Another important thing to note while implementing ISerializable is that it is not possible to force a check for the private constructor at compilation, and, so, even if the private constructor was missed, the code would compile but throw an error at runtime.

Let's take a look at the other requirement, the private constructor. The constructor needs to be private for security reasons. This constructor takes the same parameters as the GetObjectData method. In this, too, the developer is responsible for extracting the values back onto the variables.

The StreamingContext object, which forms the second parameter, is a struct and is helpful when using Serialization surrogates discussed later in this article.

Cloning objects: The ICloneable interface
The ICloneable interface is implemented by objects that support cloning. The ICloneable interface exposes one method, Clone. The .NET Framework provides the MemberwiseClone method on all objects. This, however, uses the XML Serialization and can, therefore, clone only the public fields of the object, a technique referred to as Shallow Serialization. In scenarios where this will not suffice, the object would need to implement the ICloneable interface and provide an implementation for the Clone method.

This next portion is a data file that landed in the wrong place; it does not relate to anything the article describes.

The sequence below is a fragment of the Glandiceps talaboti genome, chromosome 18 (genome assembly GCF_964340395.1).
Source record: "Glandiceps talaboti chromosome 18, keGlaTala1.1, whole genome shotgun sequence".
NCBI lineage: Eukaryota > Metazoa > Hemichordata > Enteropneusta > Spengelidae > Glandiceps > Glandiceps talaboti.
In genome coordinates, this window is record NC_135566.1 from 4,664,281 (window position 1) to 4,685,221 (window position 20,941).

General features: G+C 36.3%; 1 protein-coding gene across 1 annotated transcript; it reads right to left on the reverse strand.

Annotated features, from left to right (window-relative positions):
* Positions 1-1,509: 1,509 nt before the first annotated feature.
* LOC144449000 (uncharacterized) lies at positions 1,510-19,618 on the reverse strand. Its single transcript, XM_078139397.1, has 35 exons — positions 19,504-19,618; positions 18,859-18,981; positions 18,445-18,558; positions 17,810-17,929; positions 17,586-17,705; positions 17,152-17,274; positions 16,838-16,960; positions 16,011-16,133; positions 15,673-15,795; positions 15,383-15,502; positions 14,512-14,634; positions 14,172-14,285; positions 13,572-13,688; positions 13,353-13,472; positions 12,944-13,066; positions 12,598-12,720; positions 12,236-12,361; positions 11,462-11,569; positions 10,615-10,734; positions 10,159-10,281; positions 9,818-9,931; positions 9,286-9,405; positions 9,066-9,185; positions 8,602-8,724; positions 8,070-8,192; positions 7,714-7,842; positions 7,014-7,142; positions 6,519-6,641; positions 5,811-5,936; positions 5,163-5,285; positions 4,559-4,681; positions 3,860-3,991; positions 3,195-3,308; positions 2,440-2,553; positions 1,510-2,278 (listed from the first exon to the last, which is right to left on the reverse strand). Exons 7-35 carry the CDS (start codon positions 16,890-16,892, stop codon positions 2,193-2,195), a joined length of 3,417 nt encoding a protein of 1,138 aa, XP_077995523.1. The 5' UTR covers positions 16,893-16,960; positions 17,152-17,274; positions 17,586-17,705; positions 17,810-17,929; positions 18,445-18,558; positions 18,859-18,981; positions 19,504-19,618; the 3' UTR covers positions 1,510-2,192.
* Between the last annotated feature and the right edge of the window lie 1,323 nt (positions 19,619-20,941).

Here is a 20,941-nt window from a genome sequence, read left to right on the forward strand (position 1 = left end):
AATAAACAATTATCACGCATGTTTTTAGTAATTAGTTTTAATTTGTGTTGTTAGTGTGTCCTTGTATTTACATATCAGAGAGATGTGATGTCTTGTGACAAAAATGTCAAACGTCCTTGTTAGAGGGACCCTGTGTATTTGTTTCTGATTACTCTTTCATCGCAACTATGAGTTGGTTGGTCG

Within the Clone method, binary or SOAP serialization techniques can be used to create a clone of the object.

Let's take a look at the sample code in Listing B, which demonstrates the implementation of ICloneable using Binary Serialization. We will consider the same sample from before and add the Clone method to the same class.

Focus on the implantation of the Clone method in the listing. The binary formatter has been used to serialize the fields of the object TestClass into a MemoryStream. Then, we seek to the beginning of this stream and pass it to the deserialize method of the formatter. Once the deserialization is done, we have an exact clone of the object. This cloned object is returned back to the caller.

Serialization surrogates